WATERVILLE — If anybody is in a health insurance bind, Mark and Brenda Lint are.
They’re an example of what happens when you become injured, lose your job and health insurance and try to muddle your way through to get help.
“We’re in a mess,” Brenda Lint, 57, of Winslow, said Tuesday.
The Lints attended a health insurance marketplace presentation Tuesday afternoon at Waterville Public Library, where Jake Grindle, a health marketplace navigator from the Western Maine Community Action Program, explained how uninsured people can find and sign up for affordable health care.
Mark Lint, 58, his right arm in a sling, sat with his wife and about a dozen other people who sought answers to questions about the Affordable Care Act.
Lint said he was told by his employer of 27 years that as of midnight Monday, he was terminated from his job as a gas delivery man.
In early August, he had surgery on his shoulder for a torn rotator cuff, which he said was a work injury; but his company denied the claim. The company also said he doesn’t quality for short-term disability because he is claiming a work injury.
The workers’ compensation board is reviewing the case but says it may be a year until he gets a decision, he said. Meanwhile, when he lost his job Monday, he also lost the insurance he had through work.
“He was terminated because he can’t work,” Brenda Lint said. “All he wants to do is get better and get back to work.”
She said she thought it might be less expensive to seek health insurance through the marketplace than by paying for COBRA, a transitional insurance coverage Mark Lint expects to get soon.
Brenda Lint is disabled. She has had cancer, a knee replacement and a herniated disk in her back — and gets Medicare Part A, she said.
She learned Tuesday that she will not be able to get any further assistance through the marketplace because the Affordable Care Act does not allow someone receiving Medicare to do that. Instead, she must seek assistance through Medicare.
Grindle said one of the most common calls he gets is from people who are on Medicare, asking whether they can sign up for insurance on the marketplace.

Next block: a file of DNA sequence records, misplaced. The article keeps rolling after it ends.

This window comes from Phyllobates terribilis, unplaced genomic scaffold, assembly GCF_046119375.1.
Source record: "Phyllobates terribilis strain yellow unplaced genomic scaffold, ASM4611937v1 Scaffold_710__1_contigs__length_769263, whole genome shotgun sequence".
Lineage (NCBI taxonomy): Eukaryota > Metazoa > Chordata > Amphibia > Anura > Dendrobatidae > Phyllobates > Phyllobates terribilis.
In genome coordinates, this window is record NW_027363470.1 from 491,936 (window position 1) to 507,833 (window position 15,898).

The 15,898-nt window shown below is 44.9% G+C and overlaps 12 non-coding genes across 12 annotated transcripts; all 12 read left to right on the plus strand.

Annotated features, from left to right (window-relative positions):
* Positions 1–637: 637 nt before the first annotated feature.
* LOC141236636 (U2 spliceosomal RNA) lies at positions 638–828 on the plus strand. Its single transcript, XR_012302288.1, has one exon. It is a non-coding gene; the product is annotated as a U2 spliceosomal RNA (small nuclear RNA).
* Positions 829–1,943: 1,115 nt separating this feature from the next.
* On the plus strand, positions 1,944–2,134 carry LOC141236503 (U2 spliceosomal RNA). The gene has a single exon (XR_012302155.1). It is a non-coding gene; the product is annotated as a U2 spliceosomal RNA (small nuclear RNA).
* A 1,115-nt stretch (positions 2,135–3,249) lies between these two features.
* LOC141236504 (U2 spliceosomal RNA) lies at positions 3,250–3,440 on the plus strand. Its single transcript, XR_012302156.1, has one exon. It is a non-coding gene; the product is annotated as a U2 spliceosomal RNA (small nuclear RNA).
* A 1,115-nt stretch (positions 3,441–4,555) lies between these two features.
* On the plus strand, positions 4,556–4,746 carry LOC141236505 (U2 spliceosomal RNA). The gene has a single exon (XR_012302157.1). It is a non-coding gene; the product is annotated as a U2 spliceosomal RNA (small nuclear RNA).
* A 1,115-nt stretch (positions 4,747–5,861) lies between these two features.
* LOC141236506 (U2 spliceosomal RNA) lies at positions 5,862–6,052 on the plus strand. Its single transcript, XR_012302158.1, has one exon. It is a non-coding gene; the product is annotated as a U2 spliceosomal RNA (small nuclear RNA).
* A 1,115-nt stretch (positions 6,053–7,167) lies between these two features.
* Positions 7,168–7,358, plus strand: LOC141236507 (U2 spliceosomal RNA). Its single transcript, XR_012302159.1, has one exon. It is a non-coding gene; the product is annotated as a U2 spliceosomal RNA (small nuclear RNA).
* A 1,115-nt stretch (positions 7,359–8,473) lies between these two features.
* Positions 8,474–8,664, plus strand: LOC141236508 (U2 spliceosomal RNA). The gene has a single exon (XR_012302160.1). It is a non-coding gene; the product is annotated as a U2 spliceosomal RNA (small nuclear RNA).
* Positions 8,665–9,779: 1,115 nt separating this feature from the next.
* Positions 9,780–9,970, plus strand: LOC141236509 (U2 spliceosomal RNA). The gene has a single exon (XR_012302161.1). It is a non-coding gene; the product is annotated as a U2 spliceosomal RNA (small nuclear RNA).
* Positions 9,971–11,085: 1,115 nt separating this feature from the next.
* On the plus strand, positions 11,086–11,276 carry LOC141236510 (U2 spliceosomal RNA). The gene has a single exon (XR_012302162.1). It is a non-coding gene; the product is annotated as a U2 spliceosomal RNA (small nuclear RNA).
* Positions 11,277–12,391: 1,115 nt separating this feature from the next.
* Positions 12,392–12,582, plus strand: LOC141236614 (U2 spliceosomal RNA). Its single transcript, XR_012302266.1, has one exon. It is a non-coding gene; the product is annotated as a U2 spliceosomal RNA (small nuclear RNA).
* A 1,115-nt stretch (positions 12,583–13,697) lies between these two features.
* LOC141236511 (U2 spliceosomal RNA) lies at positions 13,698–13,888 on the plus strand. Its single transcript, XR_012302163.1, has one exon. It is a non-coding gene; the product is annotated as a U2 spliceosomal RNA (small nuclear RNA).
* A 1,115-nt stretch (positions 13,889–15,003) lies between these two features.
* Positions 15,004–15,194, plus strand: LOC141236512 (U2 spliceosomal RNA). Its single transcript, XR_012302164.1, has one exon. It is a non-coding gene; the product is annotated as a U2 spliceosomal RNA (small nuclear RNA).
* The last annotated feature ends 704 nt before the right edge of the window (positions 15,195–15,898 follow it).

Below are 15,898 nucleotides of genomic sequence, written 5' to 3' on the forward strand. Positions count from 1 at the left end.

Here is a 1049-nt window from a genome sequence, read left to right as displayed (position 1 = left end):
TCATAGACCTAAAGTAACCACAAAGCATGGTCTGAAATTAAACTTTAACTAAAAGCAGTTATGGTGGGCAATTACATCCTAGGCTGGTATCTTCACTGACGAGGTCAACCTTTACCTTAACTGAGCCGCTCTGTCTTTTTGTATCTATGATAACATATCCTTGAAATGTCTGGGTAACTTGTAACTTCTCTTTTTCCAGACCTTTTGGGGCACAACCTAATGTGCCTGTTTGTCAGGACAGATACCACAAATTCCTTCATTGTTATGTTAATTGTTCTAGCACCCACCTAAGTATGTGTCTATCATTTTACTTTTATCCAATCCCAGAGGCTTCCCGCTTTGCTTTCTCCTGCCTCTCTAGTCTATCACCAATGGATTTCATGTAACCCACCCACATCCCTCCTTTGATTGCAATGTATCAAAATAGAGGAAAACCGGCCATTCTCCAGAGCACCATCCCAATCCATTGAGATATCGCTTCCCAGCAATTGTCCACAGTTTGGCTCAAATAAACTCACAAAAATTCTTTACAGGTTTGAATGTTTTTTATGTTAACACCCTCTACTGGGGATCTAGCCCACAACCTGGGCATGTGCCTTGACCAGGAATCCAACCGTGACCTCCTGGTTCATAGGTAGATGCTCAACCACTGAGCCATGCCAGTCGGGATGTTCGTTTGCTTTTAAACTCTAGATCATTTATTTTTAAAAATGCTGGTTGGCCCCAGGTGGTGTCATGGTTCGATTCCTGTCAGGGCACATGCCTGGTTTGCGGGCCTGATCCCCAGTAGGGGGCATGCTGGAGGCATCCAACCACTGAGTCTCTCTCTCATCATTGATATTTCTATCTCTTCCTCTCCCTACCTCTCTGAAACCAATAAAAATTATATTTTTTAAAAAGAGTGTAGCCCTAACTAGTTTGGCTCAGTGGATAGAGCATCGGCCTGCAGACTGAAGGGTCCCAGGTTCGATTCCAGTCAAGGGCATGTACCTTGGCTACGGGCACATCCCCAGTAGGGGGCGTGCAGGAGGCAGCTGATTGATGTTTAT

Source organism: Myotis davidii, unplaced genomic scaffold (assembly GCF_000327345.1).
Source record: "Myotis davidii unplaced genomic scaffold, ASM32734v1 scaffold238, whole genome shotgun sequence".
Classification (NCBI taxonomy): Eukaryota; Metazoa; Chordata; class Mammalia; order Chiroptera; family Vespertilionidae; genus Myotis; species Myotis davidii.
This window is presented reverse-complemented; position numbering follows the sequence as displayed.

“The answer is definitely no,” he said. “It really has nothing to do with Medicare.”
Brenda Lint said her husband will have to stay on COBRA until he can apply for insurance in the marketplace Jan. 1.
The couple’s 24-year-old son, who was on Mark’s insurance through work, has Crohn’s disease, and treatment for that costs $24,000 every eight weeks, they said.
“We really have to make sure that we have insurance,” Brenda Lint said.
After listening to Grindle’s presentation, she said a lot of her questions were answered.
“Still, it’s quite mind-boggling,” she said. “I’m a little more hopeful that if you fill out an application through the marketplace, a lot of questions will be answered.”
Throughout Maine and the country Tuesday, thousands of people sought information about how the new federal health care program will work.
Emily Brostek, consumer assistance program manager at Consumers for Affordable Health Care in Augusta, said the foundation’s help line received at least 55 calls Tuesday, and two people visited the office in person to seek information. For comparison, the help line averaged about 15 calls per day in August.
Joseph Ditre, the executive director of the Augusta-based organization, said people might have been frustrated by the delays they encountered on the phone or online, but he wants them to know that open enrollment will continue through March 31.
“That incredibly high call volume and online traffic really indicate a level of interest that shows that the program was needed,” Ditre said.
Brostek said the callers were a mix of people who don’t have insurance and those who have individual insurance plans but want to see what the options are. Some were well-informed, but at least one person had never had health insurance and needed premiums and co-payments explained to her.
Consumers for Affordable Health Care staff helped find answers to questions such as whether health care providers in Florida would accept one of the Maine plans, whether certain medications would be covered, whether callers’ incomes would qualify them for tax credits, which of Maine’s two plans would be best for the caller and how to help adult children purchase a plan through the marketplace.
In Waterville, Grindle showed a slide presentation explaining how one can explore insurance options online and apply for insurance, which is required through the health care act.
“It is the law,” he said. “That hasn’t been a clearly-communicated thing throughout the country. It is the law and it’s coming into effect right now. Its goal is to provide universal access to coverage.”
Cheryl Leonard, a navigator for the Kennebec Valley Community Action Program, was on hand and gave another presentation at the library later Tuesday. Both she and Grindle said people can get health insurance — and help finding insurance that best suits their needs — by going online to healthcare.gov or enroll207.com or by contacting community action programs or federally qualified health centers such as HealthReach.
She and Grindle are ready to help people. Grindle may be reached at firstname.lastname@example.org or 860-4457. Leonard, who covers Kennebec and Somerset counties, may be reached at 859-1567, and callers may make an appointment.
“It is free,” Leonard said. “Those who need help, that’s what I’m here for.”
Kennebec Journal Staff Writer Susan McMillan contributed to this report.
Amy Calder — 861-9247